To accomplish at least one of these objects, an electronic package assembly is formed with a plurality of integrated circuit dies stacked in layers. At least one first integrated circuit die of the plurality of integrated circuit dies is placed on a substrate such as a printed circuit card, a plastic die carrier, an integrated circuit module lead frame, and a ceramic die carrier. Each layer of the stack contains at least one integrated circuit die.

Each integrated circuit die on each layer of integrated circuit dies has a size and shape such that, when placed on the integrated circuit dies of a lower layer, each integrated circuit die is offset from edges of the integrated circuit dies of the lower layer. The offset from the edges allows affixing of wirebonds to input/output pads of the integrated circuit dies on the lower layer. Each integrated circuit die on each layer with more than one integrated circuit die has input/output pads placed on two sides of the integrated circuit die such that each integrated circuit die on an upper layer are placed orthogonally to each integrated circuit die on the lower layer such that wirebonds affixed to each integrated circuit die does not interfere.

A system in package assembly is formed where at least one integrated circuit dies is a computational processor; and at least one integrated circuit dies is a random access memory; and at least one integrated circuit dies is a memory controller providing address, timing, and control signals for the integrated circuit die that is the random access memory. The integrated circuit dies that are random access memory has a rectangular shape. The input/output pads of the integrated circuit dies that are random access memory are placed at two sides of the integrated circuit dies that are random access memory. If the integrated circuit die of the upper layer is also a random access memory, the integrated circuit die of the upper layer that is a random access memory is placed orthogonally to the integrated circuit die that is a random access memory. The integrated circuit die that is a memory controller is interconnected with the integrated circuit die that is a random access memory by wirebond connections between layers of the stack of integrated circuit die.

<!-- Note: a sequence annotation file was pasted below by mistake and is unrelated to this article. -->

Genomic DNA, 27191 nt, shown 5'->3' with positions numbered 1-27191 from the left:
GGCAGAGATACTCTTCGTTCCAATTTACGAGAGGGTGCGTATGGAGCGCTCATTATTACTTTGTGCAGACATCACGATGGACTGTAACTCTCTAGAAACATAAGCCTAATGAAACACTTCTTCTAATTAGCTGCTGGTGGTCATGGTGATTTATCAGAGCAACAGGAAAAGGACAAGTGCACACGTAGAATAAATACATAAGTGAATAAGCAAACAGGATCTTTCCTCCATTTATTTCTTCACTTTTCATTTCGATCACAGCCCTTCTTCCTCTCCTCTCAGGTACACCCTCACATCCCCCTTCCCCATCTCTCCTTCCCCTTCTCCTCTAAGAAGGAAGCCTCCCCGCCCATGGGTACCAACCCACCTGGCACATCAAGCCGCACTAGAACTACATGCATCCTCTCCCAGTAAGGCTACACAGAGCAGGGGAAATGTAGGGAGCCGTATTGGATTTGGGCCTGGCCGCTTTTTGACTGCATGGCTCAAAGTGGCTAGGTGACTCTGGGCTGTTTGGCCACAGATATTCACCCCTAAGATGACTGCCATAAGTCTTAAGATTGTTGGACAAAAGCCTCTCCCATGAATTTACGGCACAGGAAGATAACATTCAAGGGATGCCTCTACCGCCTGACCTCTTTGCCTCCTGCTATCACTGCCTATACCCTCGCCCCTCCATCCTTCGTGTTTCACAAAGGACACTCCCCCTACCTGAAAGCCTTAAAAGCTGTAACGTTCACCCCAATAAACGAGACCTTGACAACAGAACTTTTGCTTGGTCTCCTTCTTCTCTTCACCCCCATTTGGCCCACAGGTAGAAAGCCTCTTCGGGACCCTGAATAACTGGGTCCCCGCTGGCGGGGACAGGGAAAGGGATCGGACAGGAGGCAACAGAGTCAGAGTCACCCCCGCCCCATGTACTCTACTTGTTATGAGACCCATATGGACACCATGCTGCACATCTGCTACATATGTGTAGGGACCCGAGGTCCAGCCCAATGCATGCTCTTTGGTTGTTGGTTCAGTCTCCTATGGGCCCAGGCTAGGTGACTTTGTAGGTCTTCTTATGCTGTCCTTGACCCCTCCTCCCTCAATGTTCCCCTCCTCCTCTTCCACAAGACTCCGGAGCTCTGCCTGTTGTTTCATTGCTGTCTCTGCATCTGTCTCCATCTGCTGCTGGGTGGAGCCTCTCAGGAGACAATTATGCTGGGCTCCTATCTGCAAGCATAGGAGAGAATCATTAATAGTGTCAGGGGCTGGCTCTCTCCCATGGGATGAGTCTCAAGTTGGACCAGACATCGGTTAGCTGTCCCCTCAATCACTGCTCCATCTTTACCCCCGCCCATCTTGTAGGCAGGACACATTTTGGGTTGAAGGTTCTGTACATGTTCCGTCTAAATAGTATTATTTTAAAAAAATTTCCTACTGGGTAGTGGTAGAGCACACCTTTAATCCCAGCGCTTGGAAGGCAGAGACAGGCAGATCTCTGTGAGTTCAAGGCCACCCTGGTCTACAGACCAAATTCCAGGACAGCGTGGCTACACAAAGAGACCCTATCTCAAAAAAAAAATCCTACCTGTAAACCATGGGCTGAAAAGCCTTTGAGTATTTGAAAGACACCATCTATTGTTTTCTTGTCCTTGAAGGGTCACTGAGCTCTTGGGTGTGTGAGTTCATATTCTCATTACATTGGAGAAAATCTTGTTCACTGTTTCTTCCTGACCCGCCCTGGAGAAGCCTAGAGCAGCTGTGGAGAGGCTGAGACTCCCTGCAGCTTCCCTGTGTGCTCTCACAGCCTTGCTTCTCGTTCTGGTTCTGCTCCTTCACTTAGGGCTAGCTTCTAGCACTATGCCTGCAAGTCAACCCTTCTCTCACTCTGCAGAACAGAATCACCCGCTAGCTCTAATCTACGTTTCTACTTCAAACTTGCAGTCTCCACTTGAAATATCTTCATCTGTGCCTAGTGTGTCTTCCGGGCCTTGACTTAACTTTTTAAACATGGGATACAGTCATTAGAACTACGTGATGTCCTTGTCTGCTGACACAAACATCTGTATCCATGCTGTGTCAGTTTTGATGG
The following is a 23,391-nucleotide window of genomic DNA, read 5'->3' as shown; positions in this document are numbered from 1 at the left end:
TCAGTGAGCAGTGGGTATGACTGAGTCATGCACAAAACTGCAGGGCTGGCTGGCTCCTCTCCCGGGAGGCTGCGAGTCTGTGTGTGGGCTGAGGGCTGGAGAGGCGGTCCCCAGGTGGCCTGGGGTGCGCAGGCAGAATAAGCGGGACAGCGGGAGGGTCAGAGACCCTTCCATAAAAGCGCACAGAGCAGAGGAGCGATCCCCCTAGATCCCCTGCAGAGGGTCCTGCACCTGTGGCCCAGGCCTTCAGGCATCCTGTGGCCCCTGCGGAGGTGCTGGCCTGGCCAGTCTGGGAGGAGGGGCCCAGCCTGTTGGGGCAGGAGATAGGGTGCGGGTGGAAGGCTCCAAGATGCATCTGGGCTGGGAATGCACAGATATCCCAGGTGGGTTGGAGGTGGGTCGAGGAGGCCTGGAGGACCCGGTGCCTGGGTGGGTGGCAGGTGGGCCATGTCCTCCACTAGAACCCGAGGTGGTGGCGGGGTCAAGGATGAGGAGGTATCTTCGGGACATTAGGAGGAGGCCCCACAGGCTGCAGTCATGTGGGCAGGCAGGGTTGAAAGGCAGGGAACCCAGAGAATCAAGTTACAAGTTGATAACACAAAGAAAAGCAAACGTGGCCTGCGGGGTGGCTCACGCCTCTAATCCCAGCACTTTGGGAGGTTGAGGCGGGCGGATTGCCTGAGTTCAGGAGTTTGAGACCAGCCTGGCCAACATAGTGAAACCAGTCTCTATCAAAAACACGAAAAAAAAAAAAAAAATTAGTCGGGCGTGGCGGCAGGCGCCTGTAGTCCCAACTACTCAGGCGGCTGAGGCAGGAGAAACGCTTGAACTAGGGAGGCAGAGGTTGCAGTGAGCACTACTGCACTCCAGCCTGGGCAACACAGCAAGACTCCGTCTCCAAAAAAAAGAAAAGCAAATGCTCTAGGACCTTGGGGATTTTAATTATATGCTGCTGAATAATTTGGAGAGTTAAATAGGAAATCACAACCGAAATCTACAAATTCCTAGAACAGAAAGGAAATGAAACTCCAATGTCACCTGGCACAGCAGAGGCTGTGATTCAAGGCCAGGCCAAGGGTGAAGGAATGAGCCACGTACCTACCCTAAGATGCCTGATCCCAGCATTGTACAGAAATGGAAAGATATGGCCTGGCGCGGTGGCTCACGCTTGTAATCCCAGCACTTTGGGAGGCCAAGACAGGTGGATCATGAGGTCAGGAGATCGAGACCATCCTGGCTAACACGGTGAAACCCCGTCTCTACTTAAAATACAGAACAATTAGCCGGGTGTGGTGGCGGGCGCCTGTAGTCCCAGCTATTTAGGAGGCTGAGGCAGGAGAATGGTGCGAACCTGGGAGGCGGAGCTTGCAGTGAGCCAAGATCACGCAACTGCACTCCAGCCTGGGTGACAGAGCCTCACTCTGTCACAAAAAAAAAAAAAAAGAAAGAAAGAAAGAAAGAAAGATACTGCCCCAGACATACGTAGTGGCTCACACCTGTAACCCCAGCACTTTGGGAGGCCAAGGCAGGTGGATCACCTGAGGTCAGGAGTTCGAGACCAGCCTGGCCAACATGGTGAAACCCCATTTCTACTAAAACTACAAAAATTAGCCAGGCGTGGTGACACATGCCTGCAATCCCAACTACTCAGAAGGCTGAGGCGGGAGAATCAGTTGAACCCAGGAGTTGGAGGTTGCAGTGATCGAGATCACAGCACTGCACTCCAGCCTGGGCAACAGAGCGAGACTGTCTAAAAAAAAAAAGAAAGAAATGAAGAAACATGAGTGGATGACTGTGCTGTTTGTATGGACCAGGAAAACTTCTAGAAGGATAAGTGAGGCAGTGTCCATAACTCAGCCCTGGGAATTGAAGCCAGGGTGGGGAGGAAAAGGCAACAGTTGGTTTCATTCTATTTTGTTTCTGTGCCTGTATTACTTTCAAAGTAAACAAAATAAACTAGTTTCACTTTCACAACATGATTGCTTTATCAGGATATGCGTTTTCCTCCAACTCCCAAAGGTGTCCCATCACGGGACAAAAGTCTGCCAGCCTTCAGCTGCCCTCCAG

BRIEF DESCRIPTION OF THE DRAWINGS

FIG. 1 is an isometric view of an electronic package assembly of a pyramidal stack of integrated circuit dies of the prior art.

FIG. 2 is an isometric view of an electronic package assembly of a stack of integrated circuit dies of this invention.

FIG. 3 is a block diagram of a system in a package assembly of this invention.

FIG. 4 is a flow chart for the process for forming an electronic package assembly of a stack of integrated circuit die of this invention.

DETAILED DESCRIPTION OF THE INVENTION

The electronic package assembly provides multiple integrated circuits dies arranged in a stack. A first layer of the stack is adhered to a substrate such as a printed circuit card, a plastic die carrier, and a ceramic die carrier. Certain layers of the stack contain two or more integrated circuit dies. The sizes and shapes of the integrated circuit dies are selected such that, when the integrated circuit dies are mounted to integrated circuit dies of a lower layer, they are offset from the edges of the integrated circuit dies on the lower layer. The offset distance is chosen such that wirebonds can be attached to the integrated circuit dies of the lower layer.

The integrated circuit dies on layers with two or more integrated circuit dies have input/output pads placed on two edges of the dies. When two adjacent layers have two or more integrated circuit dies, the integrated circuit dies of each layer are placed orthogonally to permit placement of wirebonds on the integrated circuit dies of each layer such they do not interfere.

Refer now to FIG. 1 for a detailed description of an embodiment of the electronic package assembly of this invention. A first integrated circuit die 105 is provided and attached to a substrate (not shown) such as printed circuit card (chip-on-card), or a plastic or ceramic chip carrier (pin grid array or ball grid array). A first pair of second integrated circuit dies 115 a and 115 b is placed on the surface of the first integrated circuit die 105 and secured in place with an adhesive such as an epoxy or polyimide in a technique known in the art.